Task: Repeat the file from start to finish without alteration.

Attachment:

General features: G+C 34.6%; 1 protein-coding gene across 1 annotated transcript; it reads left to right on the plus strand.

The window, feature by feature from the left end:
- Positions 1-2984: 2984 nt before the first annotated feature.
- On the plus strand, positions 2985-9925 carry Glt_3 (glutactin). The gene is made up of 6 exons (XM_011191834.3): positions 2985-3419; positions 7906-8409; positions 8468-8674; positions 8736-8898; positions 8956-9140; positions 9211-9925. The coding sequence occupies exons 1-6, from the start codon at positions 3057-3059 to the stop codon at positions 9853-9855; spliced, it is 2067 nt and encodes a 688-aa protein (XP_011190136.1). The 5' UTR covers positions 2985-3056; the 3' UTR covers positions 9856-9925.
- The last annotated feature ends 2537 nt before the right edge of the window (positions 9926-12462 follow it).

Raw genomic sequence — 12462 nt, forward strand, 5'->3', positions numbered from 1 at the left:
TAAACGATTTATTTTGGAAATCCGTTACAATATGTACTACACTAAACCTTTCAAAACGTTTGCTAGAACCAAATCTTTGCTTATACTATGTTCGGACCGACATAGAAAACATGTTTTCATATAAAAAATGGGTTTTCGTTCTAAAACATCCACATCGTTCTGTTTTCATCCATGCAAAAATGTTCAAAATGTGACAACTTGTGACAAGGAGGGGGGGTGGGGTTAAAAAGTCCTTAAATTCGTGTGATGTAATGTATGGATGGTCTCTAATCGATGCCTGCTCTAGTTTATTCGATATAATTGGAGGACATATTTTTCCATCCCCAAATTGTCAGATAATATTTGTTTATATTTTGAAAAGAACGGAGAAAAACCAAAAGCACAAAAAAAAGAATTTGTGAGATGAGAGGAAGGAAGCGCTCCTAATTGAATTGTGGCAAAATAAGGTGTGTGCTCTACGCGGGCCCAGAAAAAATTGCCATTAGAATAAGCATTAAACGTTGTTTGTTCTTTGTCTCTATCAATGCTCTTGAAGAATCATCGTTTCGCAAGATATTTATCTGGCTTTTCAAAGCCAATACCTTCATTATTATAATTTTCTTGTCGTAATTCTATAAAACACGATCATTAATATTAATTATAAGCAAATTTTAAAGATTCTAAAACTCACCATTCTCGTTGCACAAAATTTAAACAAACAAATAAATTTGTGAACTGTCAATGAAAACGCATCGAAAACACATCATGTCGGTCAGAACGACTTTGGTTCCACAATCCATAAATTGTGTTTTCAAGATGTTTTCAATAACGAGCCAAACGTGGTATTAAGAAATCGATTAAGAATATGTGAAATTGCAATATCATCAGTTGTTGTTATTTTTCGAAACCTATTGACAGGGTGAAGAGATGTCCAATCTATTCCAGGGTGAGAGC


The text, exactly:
General features: G+C 34.6%; 1 protein-coding gene across 1 annotated transcript; it reads left to right on the plus strand.

The window, feature by feature from the left end:
- Positions 1-2984: 2984 nt before the first annotated feature.
- On the plus strand, positions 2985-9925 carry Glt_3 (glutactin). The gene is made up of 6 exons (XM_011191834.3): positions 2985-3419; positions 7906-8409; positions 8468-8674; positions 8736-8898; positions 8956-9140; positions 9211-9925. The coding sequence occupies exons 1-6, from the start codon at positions 3057-3059 to the stop codon at positions 9853-9855; spliced, it is 2067 nt and encodes a 688-aa protein (XP_011190136.1). The 5' UTR covers positions 2985-3056; the 3' UTR covers positions 9856-9925.
- The last annotated feature ends 2537 nt before the right edge of the window (positions 9926-12462 follow it).

Raw genomic sequence — 12462 nt, forward strand, 5'->3', positions numbered from 1 at the left:
TAAACGATTTATTTTGGAAATCCGTTACAATATGTACTACACTAAACCTTTCAAAACGTTTGCTAGAACCAAATCTTTGCTTATACTATGTTCGGACCGACATAGAAAACATGTTTTCATATAAAAAATGGGTTTTCGTTCTAAAACATCCACATCGTTCTGTTTTCATCCATGCAAAAATGTTCAAAATGTGACAACTTGTGACAAGGAGGGGGGGTGGGGTTAAAAAGTCCTTAAATTCGTGTGATGTAATGTATGGATGGTCTCTAATCGATGCCTGCTCTAGTTTATTCGATATAATTGGAGGACATATTTTTCCATCCCCAAATTGTCAGATAATATTTGTTTATATTTTGAAAAGAACGGAGAAAAACCAAAAGCACAAAAAAAAGAATTTGTGAGATGAGAGGAAGGAAGCGCTCCTAATTGAATTGTGGCAAAATAAGGTGTGTGCTCTACGCGGGCCCAGAAAAAATTGCCATTAGAATAAGCATTAAACGTTGTTTGTTCTTTGTCTCTATCAATGCTCTTGAAGAATCATCGTTTCGCAAGATATTTATCTGGCTTTTCAAAGCCAATACCTTCATTATTATAATTTTCTTGTCGTAATTCTATAAAACACGATCATTAATATTAATTATAAGCAAATTTTAAAGATTCTAAAACTCACCATTCTCGTTGCACAAAATTTAAACAAACAAATAAATTTGTGAACTGTCAATGAAAACGCATCGAAAACACATCATGTCGGTCAGAACGACTTTGGTTCCACAATCCATAAATTGTGTTTTCAAGATGTTTTCAATAACGAGCCAAACGTGGTATTAAGAAATCGATTAAGAATATGTGAAATTGCAATATCATCAGTTGTTGTTATTTTTCGAAACCTATTGACAGGGTGAAGAGATGTCCAATCTATTCCAGGGTGAGAGC